How did I fall in love with France? It began with a captivating travel article about the village of Saint-Cirq Lapopie and a friend’s impassioned description of her recent trip to the village of La Roque-Gageac . In May of 1994 with no French-language speaking skills, my husband and I flew to Orly airport, rented a car and drove south to the Dordogne Valley.
It was lunch time when we pulled up to what looked like a restaurant in a sun-lit golden stone building overlooking the Dordogne River in La Roque-Gageac. Up a flight of stairs, we were seated in the center of a picturesque dining room at an elegantly set table. The only word I could decipher on the menu was thon – tuna. We selected the three-course prix fixe menu and were not disappointed with what we were served. After a long lunch and some wine, we realized there was a hotel above the restaurant and haltingly inquired if a room was available. Our room was located in the front with three windows overlooking the river. The French franc price for the room, at the time, was the equivalent of about $35.
The next morning we pulled ourselves away from the view to drive on and explore more of the area. We “oohed and aahed” at scenery that called out to us to stop and admire. By late afternoon we had made a 50-kilometer loop and decided to return to Hôtel la Gardette for another night in our room with the view. The following morning Saint-Cirq Lapopie  was beckoning us, and the Lot Valley wasn’t far.
Approaching St-Cirq Lapopie we wondered if we had made a mistake in judging the distance. The drive up the steep and winding hillside was slow and torturous. As we rounded a final curve our jaws dropped open at the sight in front of us. We pulled the car over to marvel at the drama of the Lot River cutting a swath through the verdant valley below with St-Cirq Lapopie perched high above on the cliff with the church steeple and chateau ruin creating a memorable silhouette. We eagerly drove onward toward this mesmerizing sight, well worth the slow route to the top.
L’Auberge du Sombral in the middle of this pedestrian-only village had a room for us, and we were immediately immersed in the beauty of a place where artisans live and work in Quercy-style buildings with abundant gardens of flowers and vegetables. Restaurant Lou Bolat was our choice for lunch with its huge panoramic terrace. Our waitress from Sweden spoke excellent English, helped us with the menu, answered our many questions about the village and pretty much befriended us. We returned the next day to ask more questions, indulge in rich café au lait and savor the food prepared by her husband, the chef.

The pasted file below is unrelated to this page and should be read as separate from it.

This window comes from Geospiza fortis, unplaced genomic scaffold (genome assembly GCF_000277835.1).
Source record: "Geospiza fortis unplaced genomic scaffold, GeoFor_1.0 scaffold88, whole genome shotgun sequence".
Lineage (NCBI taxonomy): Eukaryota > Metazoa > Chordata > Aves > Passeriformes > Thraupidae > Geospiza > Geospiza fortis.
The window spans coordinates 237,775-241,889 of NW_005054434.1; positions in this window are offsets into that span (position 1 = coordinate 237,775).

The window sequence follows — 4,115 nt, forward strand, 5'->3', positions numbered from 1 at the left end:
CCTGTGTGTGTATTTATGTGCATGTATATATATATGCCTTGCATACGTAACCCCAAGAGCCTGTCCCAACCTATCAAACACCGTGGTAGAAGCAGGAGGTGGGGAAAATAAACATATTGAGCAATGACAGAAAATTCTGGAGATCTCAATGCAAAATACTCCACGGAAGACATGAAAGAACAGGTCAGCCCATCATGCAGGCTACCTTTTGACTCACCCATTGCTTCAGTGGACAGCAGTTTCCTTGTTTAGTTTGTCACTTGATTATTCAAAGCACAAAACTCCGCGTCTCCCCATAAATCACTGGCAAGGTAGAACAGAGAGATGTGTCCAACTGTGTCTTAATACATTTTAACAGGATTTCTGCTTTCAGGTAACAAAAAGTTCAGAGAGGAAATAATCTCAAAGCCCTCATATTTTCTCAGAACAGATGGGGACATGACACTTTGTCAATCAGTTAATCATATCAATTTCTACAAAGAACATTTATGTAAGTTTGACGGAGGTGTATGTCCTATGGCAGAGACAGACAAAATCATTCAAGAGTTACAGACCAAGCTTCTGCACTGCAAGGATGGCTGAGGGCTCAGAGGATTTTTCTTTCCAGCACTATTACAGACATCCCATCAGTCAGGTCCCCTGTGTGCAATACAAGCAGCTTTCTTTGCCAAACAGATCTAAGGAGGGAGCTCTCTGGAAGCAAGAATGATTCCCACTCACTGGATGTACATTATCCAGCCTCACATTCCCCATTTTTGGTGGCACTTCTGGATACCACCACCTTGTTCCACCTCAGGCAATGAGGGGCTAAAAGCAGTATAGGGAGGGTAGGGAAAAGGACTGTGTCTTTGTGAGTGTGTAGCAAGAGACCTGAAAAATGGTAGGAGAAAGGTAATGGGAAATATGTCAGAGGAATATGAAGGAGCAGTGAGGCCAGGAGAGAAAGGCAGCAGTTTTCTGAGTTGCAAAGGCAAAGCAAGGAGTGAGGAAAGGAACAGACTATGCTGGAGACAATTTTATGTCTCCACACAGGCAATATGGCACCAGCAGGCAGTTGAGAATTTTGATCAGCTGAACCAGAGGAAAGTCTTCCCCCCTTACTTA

It was hard to leave St-Cirq Lapopie and our new friends, but after a few nights we wanted to continue to Provence. We arrived near Orange and were confronted with traffic, noise, grey sky and full hotels, even in the outlying villages. There were no blooming coquelicots (vibrant wild red poppies) and no rolling green hills; the terrain was dryer with more heat-tolerant foliage. We finally managed to find a chambre d’hôte in a Provençal mas situated at the edge of a sunflower field. The next morning as we left the mas, we looked at each other and vocalized what we were feeling, “Let’s leave and go back to St-Cirq Lapopie and La Roque Gageac.” We happily returned as quickly as we could, but our vacation days were coming to a close.
Over the years we have returned many times for special stays in house rentals and hotels and have sent many travelers to both La Roque Gageac and St-Cirq Lapopie, two extraordinary places of exquisite beauty. They continue to stand out as our favourites. I have also been diligently studying French, as it’s much more meaningful to be able to converse with the inhabitants of these small, charming villages. I continue learning and appreciating more about my adopted country as I grow to know her better and love her more.